15. If proof of the confession is excluded by any provision of law such ass. 24, s. 25 and s. 26 of the Evidence Act, the entire confessional statementin all its parts including the admissions of minor incriminating facts mustalso be excluded, unless proof of it is permitted by some other section such ass. 27 of the Evidence Act. Little substance and content would be left in Sections24, 25 and 26 if proof of admissions of incriminating facts in a confessionalstatement is permitted.
16. Sometimes, a single sentence in a statement may not amount to aconfession at all. Take a case of a person charged under s. 304-A of the IndianPenal Code and a statement made by him to a police officer that 'I wasdrunk; I was driving a car at a speed of 80 miles per hour; I could see A onthe road at a distance of 80 yards; I did not blow the horn; I made no attemptto stop the car; the car knocked down A'. No single sentence in thisstatement amounts to a confession, but the statement read as a whole amounts toa confession of an offence under s. 304-A of the Indian Penal Code, and itwould not be permissible to admit in evidence each sentence separately as anon- confessional statement. Again, take a case where a single sentence in astatement amounts to an admission of an offence.'A' states 'I struck 'B'with a tangi and hurt him'. In consequence of the injury 'B' died.'A'committed an offence and is chargeable under various sections of the IndianPenal Code. Unless he brings his case within one of the recognised exceptions,his statement amounts to an admission of an offence, but the other parts of thestatement such as the motive, the preparation, the absence of provocation,concealment of the weapon and the subsequent conduct, all throw light upon thegravity of the offence and the intention and knowledge of the accused, andnegatives the right of private defence, accident and other possible defences.Each and every admission of an incriminating fact contained in the confessionalstatement is part of the confession.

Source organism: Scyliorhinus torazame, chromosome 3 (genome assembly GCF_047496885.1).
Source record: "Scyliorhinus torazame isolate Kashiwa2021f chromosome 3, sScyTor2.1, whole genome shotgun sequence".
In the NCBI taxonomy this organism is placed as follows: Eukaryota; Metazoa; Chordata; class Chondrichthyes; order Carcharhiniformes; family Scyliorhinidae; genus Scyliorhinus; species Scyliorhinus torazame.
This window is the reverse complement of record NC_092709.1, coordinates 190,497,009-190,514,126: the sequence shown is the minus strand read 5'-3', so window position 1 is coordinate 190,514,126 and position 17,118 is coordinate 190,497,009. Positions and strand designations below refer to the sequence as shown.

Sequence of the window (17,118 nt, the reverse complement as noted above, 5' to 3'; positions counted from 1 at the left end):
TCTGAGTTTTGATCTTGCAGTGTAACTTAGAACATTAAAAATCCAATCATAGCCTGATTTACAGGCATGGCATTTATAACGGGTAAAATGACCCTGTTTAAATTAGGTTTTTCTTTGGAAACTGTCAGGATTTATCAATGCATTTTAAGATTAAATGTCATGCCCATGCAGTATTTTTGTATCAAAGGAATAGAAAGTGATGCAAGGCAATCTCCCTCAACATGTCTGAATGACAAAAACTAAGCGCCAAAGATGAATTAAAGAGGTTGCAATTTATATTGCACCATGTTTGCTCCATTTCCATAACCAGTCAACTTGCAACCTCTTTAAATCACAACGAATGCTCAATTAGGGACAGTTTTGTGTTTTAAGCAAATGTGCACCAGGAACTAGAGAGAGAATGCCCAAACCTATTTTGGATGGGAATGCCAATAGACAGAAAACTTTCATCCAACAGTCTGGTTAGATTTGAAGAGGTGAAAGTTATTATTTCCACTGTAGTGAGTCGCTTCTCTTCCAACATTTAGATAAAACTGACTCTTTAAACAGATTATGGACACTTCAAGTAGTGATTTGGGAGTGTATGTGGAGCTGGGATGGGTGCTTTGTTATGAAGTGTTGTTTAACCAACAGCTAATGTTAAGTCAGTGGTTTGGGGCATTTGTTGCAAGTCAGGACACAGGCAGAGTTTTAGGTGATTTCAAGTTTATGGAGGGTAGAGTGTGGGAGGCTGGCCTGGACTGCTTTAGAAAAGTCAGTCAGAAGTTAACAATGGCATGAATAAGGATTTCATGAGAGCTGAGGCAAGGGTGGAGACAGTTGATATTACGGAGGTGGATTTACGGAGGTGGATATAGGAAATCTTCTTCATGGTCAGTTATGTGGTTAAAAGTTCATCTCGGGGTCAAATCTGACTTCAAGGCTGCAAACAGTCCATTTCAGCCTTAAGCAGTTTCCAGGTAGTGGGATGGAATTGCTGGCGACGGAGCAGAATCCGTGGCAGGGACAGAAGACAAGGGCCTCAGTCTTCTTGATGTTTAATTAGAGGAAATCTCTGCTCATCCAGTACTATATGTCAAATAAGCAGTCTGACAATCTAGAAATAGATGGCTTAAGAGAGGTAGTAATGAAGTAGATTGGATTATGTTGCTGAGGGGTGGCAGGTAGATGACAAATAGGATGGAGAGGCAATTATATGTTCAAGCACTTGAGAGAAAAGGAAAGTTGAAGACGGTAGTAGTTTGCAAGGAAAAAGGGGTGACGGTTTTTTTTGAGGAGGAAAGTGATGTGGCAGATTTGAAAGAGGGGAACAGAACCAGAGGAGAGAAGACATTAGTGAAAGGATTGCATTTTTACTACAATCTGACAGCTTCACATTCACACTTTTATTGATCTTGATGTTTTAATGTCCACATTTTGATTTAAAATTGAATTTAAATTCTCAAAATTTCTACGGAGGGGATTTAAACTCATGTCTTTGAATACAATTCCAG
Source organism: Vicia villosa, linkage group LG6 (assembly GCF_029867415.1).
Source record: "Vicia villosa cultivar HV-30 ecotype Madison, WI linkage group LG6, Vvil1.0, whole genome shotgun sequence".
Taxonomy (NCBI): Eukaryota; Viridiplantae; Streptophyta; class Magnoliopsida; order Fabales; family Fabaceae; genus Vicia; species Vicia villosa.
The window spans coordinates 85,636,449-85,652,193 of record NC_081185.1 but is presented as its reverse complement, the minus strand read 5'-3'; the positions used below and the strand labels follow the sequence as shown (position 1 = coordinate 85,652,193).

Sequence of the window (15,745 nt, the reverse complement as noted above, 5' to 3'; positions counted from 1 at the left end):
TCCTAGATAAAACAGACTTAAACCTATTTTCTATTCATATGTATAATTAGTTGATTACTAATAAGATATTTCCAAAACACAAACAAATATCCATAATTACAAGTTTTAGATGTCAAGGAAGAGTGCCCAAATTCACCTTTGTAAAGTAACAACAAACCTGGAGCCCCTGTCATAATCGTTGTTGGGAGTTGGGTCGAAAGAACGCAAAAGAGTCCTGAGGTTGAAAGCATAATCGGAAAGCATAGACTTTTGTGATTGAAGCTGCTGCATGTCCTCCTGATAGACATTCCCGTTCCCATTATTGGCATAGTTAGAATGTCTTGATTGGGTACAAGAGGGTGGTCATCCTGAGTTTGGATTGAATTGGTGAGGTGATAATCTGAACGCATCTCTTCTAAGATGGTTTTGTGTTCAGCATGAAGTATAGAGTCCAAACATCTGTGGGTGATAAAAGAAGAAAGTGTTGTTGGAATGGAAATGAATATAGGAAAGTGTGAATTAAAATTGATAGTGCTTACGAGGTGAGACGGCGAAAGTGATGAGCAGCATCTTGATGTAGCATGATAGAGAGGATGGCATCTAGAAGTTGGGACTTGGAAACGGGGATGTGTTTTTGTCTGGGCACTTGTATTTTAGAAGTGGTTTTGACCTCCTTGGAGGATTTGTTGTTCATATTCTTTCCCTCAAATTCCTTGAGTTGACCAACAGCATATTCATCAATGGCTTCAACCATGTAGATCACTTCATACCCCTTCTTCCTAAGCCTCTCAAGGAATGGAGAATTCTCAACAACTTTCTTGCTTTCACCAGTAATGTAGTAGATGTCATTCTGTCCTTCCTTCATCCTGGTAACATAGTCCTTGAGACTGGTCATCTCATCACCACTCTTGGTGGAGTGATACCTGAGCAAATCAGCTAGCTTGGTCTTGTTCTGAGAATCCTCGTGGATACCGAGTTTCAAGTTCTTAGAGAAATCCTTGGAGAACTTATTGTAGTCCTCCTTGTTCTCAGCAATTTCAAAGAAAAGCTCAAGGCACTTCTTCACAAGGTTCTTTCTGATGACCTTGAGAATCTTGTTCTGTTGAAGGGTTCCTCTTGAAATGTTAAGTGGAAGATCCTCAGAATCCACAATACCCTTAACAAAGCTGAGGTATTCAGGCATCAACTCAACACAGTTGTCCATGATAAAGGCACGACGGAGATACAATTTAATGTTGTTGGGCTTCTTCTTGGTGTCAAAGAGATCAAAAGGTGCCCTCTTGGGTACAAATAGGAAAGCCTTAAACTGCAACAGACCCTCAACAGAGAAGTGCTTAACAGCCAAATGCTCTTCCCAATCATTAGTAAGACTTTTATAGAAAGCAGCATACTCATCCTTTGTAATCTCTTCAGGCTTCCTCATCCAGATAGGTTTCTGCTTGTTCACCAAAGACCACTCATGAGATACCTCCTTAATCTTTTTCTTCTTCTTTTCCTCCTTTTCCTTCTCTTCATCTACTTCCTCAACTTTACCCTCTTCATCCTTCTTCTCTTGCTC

17. If the confession is caused by an inducement, threat or promise ascontemplated by s. 24 of the Evidence Act, the whole of the confession isexcluded by s. 24. Proof of not only the admission of the offence but also theadmission of every other incriminating fact such as the motive, the preparationand the subsequent conduct is excluded by s. 24. To hold that the proof of theadmission of other incriminating facts is not barred by s. 24 is to rob thesection of its practical utility and content. It may be suggested that the barof s. 24 does not apply to the other admissions, but through receivable inevidence, they are of no weight, as they were caused by inducement, threat orpromise. According to this suggestion, the other admissions are relevant, butare of no value. But we think that on a plain construction of s. 24, proof ofall the admissions of incriminating facts contained in a confessional statementis excluded by the section. Similarly, Sections 25 and 26 bar not only proof of admissionsof an offence by an accused to a police officer or made by him while in thecustody of a police officer but also admissions contained in the confessionalstatement of all incriminating facts related to the offence.
18. A little reflection will show that the expression 'confession'in Sections 24 to 30 refers to the confessional statement as a whole including notonly the admissions of the offence but also all other admissions ofincriminating facts related to the offence. Section 27 partially lifts the banimposed by Sections 24, 25 and 26 in respect of so much of the information whetherit amounts to a confession or not, as relates distinctly to the fact discoveredin consequence of the information, if the other conditions of the section aresatisfied. Section 27 distinctly contemplates that an information leading to adiscovery may be a part of the confession of the accused and thus, fall withinthe purview of Sections 24, 25 and 26. Section 27 thus shows that a confessionalstatement admitting the offence may contain additional information as part ofthe confession. Again, s. 30 permits the Court to take into considerationagainst a co-accused a confession of another accused affecting not only himselfbut the other co-accused. Section 30 thus shows that matters affecting otherpersons may form part of the confession.